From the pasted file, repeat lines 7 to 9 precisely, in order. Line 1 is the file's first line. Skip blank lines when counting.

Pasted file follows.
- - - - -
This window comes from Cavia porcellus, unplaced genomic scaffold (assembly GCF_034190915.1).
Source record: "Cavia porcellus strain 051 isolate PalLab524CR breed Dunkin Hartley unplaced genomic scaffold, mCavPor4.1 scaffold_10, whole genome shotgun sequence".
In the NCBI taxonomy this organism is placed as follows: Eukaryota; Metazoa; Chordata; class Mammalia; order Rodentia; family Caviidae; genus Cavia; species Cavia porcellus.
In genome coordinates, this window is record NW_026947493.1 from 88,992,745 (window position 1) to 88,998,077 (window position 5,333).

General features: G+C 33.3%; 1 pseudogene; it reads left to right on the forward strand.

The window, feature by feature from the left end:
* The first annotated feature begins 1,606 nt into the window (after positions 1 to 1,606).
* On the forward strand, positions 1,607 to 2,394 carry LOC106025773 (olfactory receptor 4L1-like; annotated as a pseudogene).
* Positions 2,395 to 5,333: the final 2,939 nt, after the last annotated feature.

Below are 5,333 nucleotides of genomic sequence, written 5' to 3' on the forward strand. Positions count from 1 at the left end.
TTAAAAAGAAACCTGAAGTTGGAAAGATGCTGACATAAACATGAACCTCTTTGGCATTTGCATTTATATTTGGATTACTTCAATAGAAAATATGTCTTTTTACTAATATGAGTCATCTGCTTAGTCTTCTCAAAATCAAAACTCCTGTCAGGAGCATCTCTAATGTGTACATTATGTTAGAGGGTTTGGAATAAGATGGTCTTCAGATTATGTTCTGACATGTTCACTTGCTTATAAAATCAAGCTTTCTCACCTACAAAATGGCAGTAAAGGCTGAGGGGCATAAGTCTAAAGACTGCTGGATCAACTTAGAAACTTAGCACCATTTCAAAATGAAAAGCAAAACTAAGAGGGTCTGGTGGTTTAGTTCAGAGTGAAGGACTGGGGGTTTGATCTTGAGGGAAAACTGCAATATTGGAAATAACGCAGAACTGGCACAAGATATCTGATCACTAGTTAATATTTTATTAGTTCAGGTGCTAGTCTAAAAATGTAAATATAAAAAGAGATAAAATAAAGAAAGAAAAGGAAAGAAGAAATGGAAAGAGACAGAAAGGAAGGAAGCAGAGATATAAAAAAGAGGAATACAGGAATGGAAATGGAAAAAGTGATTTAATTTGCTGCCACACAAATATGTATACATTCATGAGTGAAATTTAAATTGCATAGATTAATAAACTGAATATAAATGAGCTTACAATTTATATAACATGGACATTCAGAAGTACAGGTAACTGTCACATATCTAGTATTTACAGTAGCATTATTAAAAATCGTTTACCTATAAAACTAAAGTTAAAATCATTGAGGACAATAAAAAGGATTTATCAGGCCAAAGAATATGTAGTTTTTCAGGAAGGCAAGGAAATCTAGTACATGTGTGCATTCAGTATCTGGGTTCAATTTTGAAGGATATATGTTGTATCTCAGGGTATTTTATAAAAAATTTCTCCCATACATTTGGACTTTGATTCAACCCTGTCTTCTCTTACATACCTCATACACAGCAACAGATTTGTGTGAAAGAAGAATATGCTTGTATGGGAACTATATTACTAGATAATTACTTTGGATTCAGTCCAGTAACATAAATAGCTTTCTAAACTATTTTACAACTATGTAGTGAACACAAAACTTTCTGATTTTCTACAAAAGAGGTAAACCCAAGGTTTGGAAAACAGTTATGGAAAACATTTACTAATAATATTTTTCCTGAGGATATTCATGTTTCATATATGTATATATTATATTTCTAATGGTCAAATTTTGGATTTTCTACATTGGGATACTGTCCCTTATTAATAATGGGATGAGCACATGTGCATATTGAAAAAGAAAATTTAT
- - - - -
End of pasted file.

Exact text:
* The first annotated feature begins 1,606 nt into the window (after positions 1 to 1,606).
* On the forward strand, positions 1,607 to 2,394 carry LOC106025773 (olfactory receptor 4L1-like; annotated as a pseudogene).
* Positions 2,395 to 5,333: the final 2,939 nt, after the last annotated feature.